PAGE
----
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Wall Street rises on optimism over U.S.-China trade talks


By and Shreyashi Sanyal

(Reuters) - Wall Street's main indexes traded higher on Wednesday, though off session highs, boosted by rising expectations that the and could reach a deal during their ongoing trade talks, with benign data offering support.

"So far, so good," said about the U.S.-trade talks in Beijing, a day after said he would be willing to let a March 1 deadline slide if the two sides were close to a deal.

Trade-sensitive industrials rose 0.44 percent, while chipmakers, which depend on for a large portion of their revenue, also gained, with the chip index up 0.62 percent.

"The optimism is really about the trade talks with China and a deal getting done, but relief about the government staying open is also helping," said Jimmy Lee, founder and of The in Las Vegas,

left his options open on whether to sign a funding deal that would avert another partial government shutdown, but a source familiar with the situation said he would likely back the bipartisan agreement.

"We're back with a risk-on attitude but there's still a little bit of profit-taking as the stock market has been up a lot this year," said Lee.

The benchmark S&P 500 is set for its fourth session of gains and has rallied nearly 10 percent this year, helped by a dovish Federal Reserve, optimism on trade and a largely upbeat fourth-quarter earnings season.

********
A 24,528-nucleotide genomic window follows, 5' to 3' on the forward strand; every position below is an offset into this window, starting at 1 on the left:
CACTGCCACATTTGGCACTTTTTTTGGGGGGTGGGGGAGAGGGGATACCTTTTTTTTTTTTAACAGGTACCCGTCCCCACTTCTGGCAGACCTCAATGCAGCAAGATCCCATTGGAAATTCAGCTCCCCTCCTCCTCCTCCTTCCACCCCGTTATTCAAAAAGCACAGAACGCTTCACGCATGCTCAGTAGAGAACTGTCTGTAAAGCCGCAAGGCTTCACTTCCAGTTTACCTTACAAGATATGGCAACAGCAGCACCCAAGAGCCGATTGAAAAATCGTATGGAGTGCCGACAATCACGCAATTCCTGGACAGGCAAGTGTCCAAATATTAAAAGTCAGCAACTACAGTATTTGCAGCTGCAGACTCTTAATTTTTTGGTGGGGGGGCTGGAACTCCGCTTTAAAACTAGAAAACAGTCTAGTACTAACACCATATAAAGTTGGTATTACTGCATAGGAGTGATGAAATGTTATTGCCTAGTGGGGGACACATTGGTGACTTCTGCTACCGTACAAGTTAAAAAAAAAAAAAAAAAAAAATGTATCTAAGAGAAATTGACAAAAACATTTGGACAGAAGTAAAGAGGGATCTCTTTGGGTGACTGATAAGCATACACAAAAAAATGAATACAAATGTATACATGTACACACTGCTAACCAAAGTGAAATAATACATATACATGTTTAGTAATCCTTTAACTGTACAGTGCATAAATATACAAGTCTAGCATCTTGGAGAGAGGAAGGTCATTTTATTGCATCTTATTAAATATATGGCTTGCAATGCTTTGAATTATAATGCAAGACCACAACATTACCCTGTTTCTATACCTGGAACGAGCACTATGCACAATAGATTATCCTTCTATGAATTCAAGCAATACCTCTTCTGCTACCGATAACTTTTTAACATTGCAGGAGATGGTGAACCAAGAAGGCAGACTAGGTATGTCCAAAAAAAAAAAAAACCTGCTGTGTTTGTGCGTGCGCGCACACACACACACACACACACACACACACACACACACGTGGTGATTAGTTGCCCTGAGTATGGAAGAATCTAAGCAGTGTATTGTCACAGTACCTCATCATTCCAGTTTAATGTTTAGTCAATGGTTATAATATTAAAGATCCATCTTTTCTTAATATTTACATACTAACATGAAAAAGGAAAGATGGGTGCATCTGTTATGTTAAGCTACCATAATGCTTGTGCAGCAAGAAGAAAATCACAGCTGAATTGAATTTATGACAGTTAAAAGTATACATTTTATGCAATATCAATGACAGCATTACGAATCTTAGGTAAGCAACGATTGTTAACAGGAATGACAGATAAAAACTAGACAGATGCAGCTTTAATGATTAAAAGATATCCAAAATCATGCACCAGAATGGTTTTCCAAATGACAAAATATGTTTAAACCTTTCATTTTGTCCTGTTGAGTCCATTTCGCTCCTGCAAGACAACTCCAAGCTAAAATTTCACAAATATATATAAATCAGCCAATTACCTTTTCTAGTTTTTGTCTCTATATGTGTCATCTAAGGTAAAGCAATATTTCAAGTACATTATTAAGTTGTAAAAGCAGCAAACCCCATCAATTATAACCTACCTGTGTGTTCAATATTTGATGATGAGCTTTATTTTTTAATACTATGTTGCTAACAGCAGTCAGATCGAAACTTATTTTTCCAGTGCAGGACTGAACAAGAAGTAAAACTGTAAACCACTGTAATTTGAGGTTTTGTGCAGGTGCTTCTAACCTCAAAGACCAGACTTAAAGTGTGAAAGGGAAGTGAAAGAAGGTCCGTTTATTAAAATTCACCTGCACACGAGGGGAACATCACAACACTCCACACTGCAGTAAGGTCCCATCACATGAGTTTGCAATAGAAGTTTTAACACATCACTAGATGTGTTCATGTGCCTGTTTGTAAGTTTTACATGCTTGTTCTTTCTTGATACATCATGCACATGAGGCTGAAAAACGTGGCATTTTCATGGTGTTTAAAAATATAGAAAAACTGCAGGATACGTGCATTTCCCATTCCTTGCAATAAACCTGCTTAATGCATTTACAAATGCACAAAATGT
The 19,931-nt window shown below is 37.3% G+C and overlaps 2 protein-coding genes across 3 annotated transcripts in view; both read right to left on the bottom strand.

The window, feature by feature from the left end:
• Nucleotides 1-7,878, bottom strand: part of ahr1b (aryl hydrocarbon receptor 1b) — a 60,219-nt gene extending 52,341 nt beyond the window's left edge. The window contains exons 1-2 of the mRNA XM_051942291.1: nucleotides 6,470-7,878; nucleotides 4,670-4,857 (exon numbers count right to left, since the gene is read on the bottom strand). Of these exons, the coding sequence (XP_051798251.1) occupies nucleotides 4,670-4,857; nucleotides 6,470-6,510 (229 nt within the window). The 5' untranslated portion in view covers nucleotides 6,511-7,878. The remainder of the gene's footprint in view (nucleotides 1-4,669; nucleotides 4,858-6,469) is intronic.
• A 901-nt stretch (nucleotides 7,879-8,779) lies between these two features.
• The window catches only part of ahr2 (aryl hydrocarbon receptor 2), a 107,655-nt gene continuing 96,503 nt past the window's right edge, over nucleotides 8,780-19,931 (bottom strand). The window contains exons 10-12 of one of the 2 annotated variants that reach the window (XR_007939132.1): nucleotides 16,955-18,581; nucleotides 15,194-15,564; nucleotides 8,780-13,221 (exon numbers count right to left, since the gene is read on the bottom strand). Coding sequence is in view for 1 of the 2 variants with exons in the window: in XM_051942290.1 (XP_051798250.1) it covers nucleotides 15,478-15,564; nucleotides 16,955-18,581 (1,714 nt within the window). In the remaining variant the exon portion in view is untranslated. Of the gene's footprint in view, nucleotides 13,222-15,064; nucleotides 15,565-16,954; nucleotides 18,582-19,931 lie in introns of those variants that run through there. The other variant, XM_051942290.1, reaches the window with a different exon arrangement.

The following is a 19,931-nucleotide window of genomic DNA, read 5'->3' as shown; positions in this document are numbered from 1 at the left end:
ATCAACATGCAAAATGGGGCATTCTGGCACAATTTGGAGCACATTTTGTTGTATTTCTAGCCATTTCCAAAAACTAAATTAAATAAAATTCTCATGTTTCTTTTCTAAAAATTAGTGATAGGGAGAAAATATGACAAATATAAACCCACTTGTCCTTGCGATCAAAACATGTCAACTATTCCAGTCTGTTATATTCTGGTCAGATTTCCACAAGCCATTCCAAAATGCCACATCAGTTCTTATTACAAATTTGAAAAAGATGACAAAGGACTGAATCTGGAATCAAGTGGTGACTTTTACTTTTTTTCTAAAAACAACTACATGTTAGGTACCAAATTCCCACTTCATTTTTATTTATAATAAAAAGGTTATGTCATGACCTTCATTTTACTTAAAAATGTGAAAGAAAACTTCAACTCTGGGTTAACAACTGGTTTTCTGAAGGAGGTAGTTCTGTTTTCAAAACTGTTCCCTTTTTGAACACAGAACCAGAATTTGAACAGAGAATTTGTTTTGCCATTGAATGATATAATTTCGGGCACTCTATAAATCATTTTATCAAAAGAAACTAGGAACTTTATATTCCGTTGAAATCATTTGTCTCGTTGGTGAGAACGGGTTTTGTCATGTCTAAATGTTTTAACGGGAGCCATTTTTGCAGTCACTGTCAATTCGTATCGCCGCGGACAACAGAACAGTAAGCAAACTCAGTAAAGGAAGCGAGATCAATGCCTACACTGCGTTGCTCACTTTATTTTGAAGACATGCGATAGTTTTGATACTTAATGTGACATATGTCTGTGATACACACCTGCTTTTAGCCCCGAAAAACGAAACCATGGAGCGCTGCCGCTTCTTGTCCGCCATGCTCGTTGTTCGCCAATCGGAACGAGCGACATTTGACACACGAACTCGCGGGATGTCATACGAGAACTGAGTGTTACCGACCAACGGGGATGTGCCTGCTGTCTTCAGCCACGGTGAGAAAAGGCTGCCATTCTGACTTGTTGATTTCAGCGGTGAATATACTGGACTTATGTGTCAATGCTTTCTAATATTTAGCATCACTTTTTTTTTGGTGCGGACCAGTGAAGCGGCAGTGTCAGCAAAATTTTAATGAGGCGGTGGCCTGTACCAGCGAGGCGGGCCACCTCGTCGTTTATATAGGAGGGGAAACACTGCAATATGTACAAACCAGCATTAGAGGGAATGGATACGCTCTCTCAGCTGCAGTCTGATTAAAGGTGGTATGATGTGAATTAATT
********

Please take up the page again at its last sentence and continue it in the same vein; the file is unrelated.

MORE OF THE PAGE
Markets also took heart from data that showed U.S. consumer prices were unchanged for a third straight month in January, suggesting that the Fed will hold interest rates steady for a while.

yields rose, taking financials 0.4 percent higher. The sector provided a boost to the S&P 500.

At 12:42 p.m. ET, the was up 78.85 points, or 0.31 percent, at 25,504.61. The S&P 500 was up 6.35 points, or 0.23 percent, at 2,751.08 and the was up 12.64 points, or 0.17 percent, at 7,427.26.

Analysts' expectations for first-quarter profit have turned sour, after a largely upbeat fourth-quarter earnings. They now estimate current-quarter profit to decline 0.3 percent, which would be the first loss since the second quarter of 2016.

dropped 9.6 percent, the most among S&P companies, after the U.S. service provider lost more-than-expected pay-TV subscribers in the fourth quarter.

rose 6 percent after the owner of and Conrad reported a better-than-expected quarterly profit.

rose 4.6 percent after the announced a share buyback plan, job cuts and investments to boost its pipeline.

Advancing issues outnumbered decliners by a 1.64-to-1 ratio on the NYSE and by a 1.27-to-1 ratio on the Nasdaq.

The S&P index recorded 34 new 52-week highs and no new low, while the Nasdaq recorded 66 new highs and 15 new lows.

(Reporting by and in Bengaluru; Editing by Sriraj Kalluvila)

(This story has not been edited by Business Standard staff and is auto-generated from a syndicated feed.)

First Published: Wed, February 13 2019. 23:57 IST